An NAD(+)-dependent l-tryptophan dehydrogenase from Nostoc punctiforme NIES-2108 (NpTrpDH) was cloned and overexpressed in Escherichia coli. The recombinant NpTrpDH with a C-terminal His6-tag was purified to homogeneity using a Ni-NTA agarose column, and was found to be a homodimer with a molecular mass of 76.1kDa. The enzyme required NAD(+) and NADH as cofactors for oxidative deamination and reductive amination, respectively, but not NADP(+) or NADPH. l-Trp was the preferred substrate for deamination, though l-Phe was deaminated at a much lower rate. The enzyme exclusively aminated 3-indolepyruvate; phenylpyruvate was inert. The pH optima for the deamination of l-Trp and amination of 3-indolpyruvate were 11.0 and 7.5, respectively. For deamination of l-Trp, maximum enzymatic activity was observed at 45°C. NpTrpDH retained more than 80% of its activity after incubation for 30min at pHs ranging from 5.0 to 11.5 or incubation for 10min at temperatures up to 40°C. Unlike l-Trp dehydrogenases from higher plants, NpTrpDH activity was not activated by metal ions. Typical Michaelis-Menten kinetics were observed for NAD(+) and l-Trp for oxidative deamination, but with reductive amination there was marked substrate inhibition by 3-indolepyruvate. NMR analysis of the hydrogen transfer from the C4 position of the nicotinamide moiety of NADH showed that NpTrpDH has a pro-S (B-type) stereospecificity similar to the Glu/Leu/Phe/Val dehydrogenase family. Copyright © 2014 Elsevier Inc. All rights reserved.

  18. Structural basis for human NADPH-cytochrome P450 oxidoreductase deficiency

    Energy Technology Data Exchange (ETDEWEB)

    Xia, Chuanwu; Panda, Satya P.; Marohnic, Christopher C.; Martásek, Pavel; Masters, Bettie Sue; Kim, Jung-Ja P. (MCW); (Charles U); (UTSMC)

    2012-03-15

    NADPH-cytochrome P450 oxidoreductase (CYPOR) is essential for electron donation to microsomal cytochrome P450-mediated monooxygenation in such diverse physiological processes as drug metabolism (approximately 85-90% of therapeutic drugs), steroid biosynthesis, and bioactive metabolite production (vitamin D and retinoic acid metabolites). Expressed by a single gene, CYPOR's role with these multiple redox partners renders it a model for understanding protein-protein interactions at the structural level. Polymorphisms in human CYPOR have been shown to lead to defects in bone development and steroidogenesis, resulting in sexual dimorphisms, the severity of which differs significantly depending on the degree of CYPOR impairment. The atomic structure of human CYPOR is presented, with structures of two naturally occurring missense mutations, V492E and R457H. The overall structures of these CYPOR variants are similar to wild type. However, in both variants, local disruption of H bonding and salt bridging, involving the FAD pyrophosphate moiety, leads to weaker FAD binding, unstable protein, and loss of catalytic activity, which can be rescued by cofactor addition. The modes of polypeptide unfolding in these two variants differ significantly, as revealed by limited trypsin digestion: V492E is less stable but unfolds locally and gradually, whereas R457H is more stable but unfolds globally. FAD addition to either variant prevents trypsin digestion, supporting the role of the cofactor in conferring stability to CYPOR structure. Thus, CYPOR dysfunction in patients harboring these particular mutations may possibly be prevented by riboflavin therapy in utero, if predicted prenatally, or rescued postnatally in less severe cases.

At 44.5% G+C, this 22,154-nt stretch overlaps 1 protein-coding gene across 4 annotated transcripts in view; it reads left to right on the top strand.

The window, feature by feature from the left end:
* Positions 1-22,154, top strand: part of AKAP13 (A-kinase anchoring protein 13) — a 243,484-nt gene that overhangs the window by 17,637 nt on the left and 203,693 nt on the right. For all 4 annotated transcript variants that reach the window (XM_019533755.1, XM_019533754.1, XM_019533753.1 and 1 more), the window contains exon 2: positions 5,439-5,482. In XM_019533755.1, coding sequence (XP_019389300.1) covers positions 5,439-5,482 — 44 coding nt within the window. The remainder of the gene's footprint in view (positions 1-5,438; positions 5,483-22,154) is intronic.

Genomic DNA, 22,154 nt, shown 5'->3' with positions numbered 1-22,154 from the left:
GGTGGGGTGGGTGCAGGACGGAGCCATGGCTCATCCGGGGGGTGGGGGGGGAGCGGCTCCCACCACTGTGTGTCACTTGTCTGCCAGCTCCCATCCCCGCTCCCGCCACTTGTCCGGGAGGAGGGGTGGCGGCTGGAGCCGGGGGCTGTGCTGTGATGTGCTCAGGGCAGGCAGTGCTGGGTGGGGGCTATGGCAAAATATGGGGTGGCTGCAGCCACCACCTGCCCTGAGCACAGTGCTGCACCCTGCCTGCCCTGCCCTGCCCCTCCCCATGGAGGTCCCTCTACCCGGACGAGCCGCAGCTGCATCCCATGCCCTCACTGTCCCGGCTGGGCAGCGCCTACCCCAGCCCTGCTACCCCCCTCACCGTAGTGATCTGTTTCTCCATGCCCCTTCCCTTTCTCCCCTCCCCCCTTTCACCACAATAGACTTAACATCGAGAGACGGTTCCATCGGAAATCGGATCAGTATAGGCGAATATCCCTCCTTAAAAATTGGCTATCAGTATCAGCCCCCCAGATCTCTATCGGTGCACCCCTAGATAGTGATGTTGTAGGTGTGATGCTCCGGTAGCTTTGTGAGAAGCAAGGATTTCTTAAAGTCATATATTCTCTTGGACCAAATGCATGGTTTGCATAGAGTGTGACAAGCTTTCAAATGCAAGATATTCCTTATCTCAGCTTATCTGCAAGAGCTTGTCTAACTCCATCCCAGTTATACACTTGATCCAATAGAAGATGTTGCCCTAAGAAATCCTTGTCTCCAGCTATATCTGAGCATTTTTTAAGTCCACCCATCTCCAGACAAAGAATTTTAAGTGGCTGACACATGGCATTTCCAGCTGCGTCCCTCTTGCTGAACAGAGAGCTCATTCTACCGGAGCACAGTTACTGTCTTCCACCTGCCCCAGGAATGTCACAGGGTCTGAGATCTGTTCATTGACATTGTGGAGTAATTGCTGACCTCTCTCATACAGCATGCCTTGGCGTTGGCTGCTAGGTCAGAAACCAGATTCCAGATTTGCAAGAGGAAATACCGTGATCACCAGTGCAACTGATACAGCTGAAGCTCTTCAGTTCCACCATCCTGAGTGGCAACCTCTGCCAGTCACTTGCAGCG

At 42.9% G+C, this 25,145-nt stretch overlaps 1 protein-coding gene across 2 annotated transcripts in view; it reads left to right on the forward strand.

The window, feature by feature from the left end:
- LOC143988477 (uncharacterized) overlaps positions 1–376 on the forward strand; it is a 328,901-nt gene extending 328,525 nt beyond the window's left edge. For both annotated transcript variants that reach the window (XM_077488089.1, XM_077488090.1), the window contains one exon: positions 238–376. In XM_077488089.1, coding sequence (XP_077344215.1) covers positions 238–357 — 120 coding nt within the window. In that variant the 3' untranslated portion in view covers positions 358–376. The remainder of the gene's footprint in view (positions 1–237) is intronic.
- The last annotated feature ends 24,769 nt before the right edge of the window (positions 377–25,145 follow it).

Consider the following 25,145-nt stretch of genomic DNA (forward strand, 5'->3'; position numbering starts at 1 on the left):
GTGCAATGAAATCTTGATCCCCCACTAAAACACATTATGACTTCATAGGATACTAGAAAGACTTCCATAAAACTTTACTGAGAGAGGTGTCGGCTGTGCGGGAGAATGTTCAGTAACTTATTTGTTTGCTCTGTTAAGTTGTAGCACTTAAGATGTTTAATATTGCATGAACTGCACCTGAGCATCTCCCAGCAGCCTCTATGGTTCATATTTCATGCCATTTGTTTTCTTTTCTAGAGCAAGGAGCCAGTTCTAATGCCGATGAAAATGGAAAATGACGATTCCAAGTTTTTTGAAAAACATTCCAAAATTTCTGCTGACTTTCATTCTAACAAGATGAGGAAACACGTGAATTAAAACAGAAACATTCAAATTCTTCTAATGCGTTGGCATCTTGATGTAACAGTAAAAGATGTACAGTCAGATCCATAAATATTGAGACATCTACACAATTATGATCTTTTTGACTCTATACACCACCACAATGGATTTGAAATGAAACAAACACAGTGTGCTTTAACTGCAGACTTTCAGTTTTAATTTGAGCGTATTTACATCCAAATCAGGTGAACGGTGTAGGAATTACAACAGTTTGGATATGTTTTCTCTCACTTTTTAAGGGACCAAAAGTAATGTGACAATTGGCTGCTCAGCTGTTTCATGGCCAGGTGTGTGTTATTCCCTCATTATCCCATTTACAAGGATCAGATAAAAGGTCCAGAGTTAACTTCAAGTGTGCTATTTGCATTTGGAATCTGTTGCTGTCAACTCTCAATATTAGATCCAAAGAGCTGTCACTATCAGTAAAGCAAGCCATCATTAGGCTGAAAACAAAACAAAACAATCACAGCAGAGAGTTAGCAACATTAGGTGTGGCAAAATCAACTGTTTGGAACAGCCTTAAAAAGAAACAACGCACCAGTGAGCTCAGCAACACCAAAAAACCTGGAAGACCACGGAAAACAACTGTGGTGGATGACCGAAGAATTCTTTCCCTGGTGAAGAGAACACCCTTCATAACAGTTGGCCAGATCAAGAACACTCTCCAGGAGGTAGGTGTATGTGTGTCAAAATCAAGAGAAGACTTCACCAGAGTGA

19. Reassessment of the transhydrogenase/malate shunt pathway in Clostridium thermocellum ATCC 27405 through kinetic characterization of malic enzyme and malate dehydrogenase.

    Science.gov (United States)

    Taillefer, M; Rydzak, T; Levin, D B; Oresnik, I J; Sparling, R

    2015-04-01

    Clostridium thermocellum produces ethanol as one of its major end products from direct fermentation of cellulosic biomass. Therefore, it is viewed as an attractive model for the production of biofuels via consolidated bioprocessing. However, a better understanding of the metabolic pathways, along with their putative regulation, could lead to improved strategies for increasing the production of ethanol. In the absence of an annotated pyruvate kinase in the genome, alternate means of generating pyruvate have been sought. Previous proteomic and transcriptomic work detected high levels of a malate dehydrogenase and malic enzyme, which may be used as part of a malate shunt for the generation of pyruvate from phosphoenolpyruvate. The purification and characterization of the malate dehydrogenase and malic enzyme are described in order to elucidate their putative roles in malate shunt and their potential role in C. thermocellum metabolism. The malate dehydrogenase catalyzed the reduction of oxaloacetate to malate utilizing NADH or NADPH with a kcat of 45.8 s(-1) or 14.9 s(-1), respectively, resulting in a 12-fold increase in catalytic efficiency when using NADH over NADPH. The malic enzyme displayed reversible malate decarboxylation activity with a kcat of 520.8 s(-1). The malic enzyme used NADP(+) as a cofactor along with NH4 (+) and Mn(2+) as activators. Pyrophosphate was found to be a potent inhibitor of malic enzyme activity, with a Ki of 0.036 mM. We propose a putative regulatory mechanism of the malate shunt by pyrophosphate and NH4 (+) based on the characterization of the malate dehydrogenase and malic enzyme.

  20. Resveratrol treatment rescues neurovascular coupling in aged mice: role of improved cerebromicrovascular endothelial function and downregulation of NADPH oxidase.

    Science.gov (United States)

    Toth, Peter; Tarantini, Stefano; Tucsek, Zsuzsanna; Ashpole, Nicole M; Sosnowska, Danuta; Gautam, Tripti; Ballabh, Praveen; Koller, Akos; Sonntag, William E; Csiszar, Anna; Ungvari, Zoltan

    2014-02-01